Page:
The Sea of Ice
Caspar David Friedrich, 1823 – 24.
Do you recall the split second between the moment when you slightly loosened your grip on that fragile object and the silence before the break?
Starting from that specific brief wave of time, an overwhelming sense of emotion swallows all of us up, from dread to exasperation to anger or even to sorrow.
The swift and crisp cracking sound echoed throughout the vacuum you were at, and after that instant, you were left with nothing else but the broken pieces to pick up.
No matter who we are, what we identify with and how we were brought up (till this day), we are all broken one way or another. We trot along the the paths that were paved and given to us in life while occasionally finding ourselves muddled within sticky situations or crossroads that force us to make a choice that we don’t necessarily want to make.
It was said that without pain, there will be no gain, and that experience is the mother of wisdom.
We used to run with such carelessness that evolves into treading with carefulness, because of our unique wears and tears. The temporary wounds, that may or may not leave permanent scars, serve as our individual warning signs to protect and prevent ourselves from alarming situations. Sometimes we become too overprotective of ourselves to the extent that it may be sabotaging anything genuine and organic to develop. Life is pretty fucking difficult.
We’re shattered and hurt.
Sometimes we tend to lose a little part of ourselves that we cannot ever retrieve back from these fractures, just like the microscopic parts of the broken pieces of glass and ceramic wares that we’ve (accidentally? or perhaps, in a spur and flash of rage, incidentally? – definitely not judging here, despite never doing so) smashed. We only realize what was lost at that time when we tend to step on the shards that we’ve neglected to sweep up. After all, it is so, so hard to pick up all of the bits amidst all the pain. Occasionally, there’s a blunt bittersweet sensation that comes with it. Introspection and perhaps some objectivity accompany this feeling as we teleport back to the past and reach out and hang by some lingering, specific memories.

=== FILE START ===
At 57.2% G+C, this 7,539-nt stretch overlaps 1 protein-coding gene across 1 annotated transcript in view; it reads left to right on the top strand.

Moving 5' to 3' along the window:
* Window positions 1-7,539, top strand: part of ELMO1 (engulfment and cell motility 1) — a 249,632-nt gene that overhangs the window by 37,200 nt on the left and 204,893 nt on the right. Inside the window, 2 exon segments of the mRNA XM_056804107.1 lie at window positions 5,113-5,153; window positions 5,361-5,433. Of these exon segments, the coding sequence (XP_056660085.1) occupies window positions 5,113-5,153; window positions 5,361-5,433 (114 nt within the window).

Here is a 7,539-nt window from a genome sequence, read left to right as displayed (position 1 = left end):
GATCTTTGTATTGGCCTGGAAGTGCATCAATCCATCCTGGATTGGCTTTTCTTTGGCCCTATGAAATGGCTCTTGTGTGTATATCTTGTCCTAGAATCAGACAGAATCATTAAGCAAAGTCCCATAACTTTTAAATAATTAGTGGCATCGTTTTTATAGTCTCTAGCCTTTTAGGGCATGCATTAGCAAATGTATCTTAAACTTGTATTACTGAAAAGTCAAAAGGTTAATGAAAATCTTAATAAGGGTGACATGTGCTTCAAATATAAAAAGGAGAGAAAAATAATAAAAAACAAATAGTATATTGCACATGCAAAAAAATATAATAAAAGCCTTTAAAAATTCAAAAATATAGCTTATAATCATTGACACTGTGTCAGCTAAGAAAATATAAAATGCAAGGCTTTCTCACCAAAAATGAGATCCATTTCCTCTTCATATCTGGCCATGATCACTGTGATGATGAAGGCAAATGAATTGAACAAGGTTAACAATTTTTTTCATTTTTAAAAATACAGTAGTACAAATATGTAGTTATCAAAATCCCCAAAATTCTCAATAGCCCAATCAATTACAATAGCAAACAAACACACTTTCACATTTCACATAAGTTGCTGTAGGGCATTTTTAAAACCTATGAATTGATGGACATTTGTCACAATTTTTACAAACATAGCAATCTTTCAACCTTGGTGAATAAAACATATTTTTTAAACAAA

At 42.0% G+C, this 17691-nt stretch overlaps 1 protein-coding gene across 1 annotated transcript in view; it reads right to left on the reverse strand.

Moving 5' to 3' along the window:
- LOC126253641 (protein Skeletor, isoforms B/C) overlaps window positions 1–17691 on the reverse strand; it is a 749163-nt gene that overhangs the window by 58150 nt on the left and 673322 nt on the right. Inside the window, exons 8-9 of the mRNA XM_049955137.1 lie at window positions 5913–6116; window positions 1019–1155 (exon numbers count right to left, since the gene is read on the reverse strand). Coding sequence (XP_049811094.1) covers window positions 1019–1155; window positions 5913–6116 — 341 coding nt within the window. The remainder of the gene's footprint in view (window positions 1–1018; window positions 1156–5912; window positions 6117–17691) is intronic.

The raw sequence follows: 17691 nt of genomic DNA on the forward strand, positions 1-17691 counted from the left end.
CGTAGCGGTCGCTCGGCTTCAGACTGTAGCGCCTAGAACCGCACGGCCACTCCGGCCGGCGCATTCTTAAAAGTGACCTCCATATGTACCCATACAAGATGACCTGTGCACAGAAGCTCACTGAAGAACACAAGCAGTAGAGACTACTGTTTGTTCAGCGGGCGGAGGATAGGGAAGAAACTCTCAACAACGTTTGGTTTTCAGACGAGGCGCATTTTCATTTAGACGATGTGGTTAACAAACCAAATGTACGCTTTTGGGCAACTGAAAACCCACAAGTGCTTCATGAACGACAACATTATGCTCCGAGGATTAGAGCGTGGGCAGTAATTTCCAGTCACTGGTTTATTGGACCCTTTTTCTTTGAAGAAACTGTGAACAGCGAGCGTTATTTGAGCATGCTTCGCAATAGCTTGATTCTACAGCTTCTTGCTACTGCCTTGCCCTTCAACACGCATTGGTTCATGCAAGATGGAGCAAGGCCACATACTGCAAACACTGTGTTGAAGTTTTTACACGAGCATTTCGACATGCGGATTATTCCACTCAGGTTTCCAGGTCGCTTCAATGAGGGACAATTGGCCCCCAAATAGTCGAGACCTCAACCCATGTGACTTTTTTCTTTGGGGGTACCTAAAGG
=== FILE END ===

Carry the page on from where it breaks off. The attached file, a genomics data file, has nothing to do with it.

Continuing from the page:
I’m aware of my imperfection, and yet I still claw onto the notion that maybe, if I were to try hard enough, and be good enough, I’d reach perfection.
I consistently wager all of me on unfeasible bets. I strive to be the brand new, or if not, at the bare minimum, the pristine and mint condition.
It seems absolutely ridiculous to settle for less.
That way, perhaps the people who have left, or whom I have left, would have wanted to stay, or would have let me wanted to stay. I, or maybe we, wouldn’t lose and experience agony…so to say.
I break and it seems like a part of my heart gets cut and stabs every single time someone leaves. As we mutually, or forcefully drift, it feels as if that person managed to hollow out a chunk of me. My facade, however, will always look complete.
In plain sight, it seems absolutely ridiculous to aim for something that is nonexistent. It just took (more than some) time for me to notice that. I still tumble, then trip and fall back to the infinite prison of perfection frequently. It’s quite simple to self-loathe and to convince myself that I’m nothing more than a broken record of fuck ups. A little too easy, perhaps.
Usually after these tough farewells, I try, and oh, I really do try, to maintain and sustain myself. Ultimately, all I manage to do is to crash, burn, and fall apart. I’ve placed more effort than I’d like to admit into keep up and remain identical, yet always somehow end up to obliterate.
It’s impossible to persist in the same form in the face of destruction, so all we can ever do in the face of ruin is to realize that we will never, ever be the same as before.
Kintsugi © tsugi.de
I’ve always been fascinated with art, but as we all live, learn, and branch out, I managed to stumble upon a type of traditional Japanese art called kintsugi (金継ぎ), also known as kintsukuori (金繕い). Obviously, I can’t type Japanese, so I’m relying on Wikipedia, an article on Lifegate (always cross check your sources), as well as copy and paste over here.
Kin translates to “golden”, and tsugi to “repair”. So kintsugi here is the art of repairing broken pottery with materials such as liquid gold, liquid silver, or even lacquer dusted with powdered gold.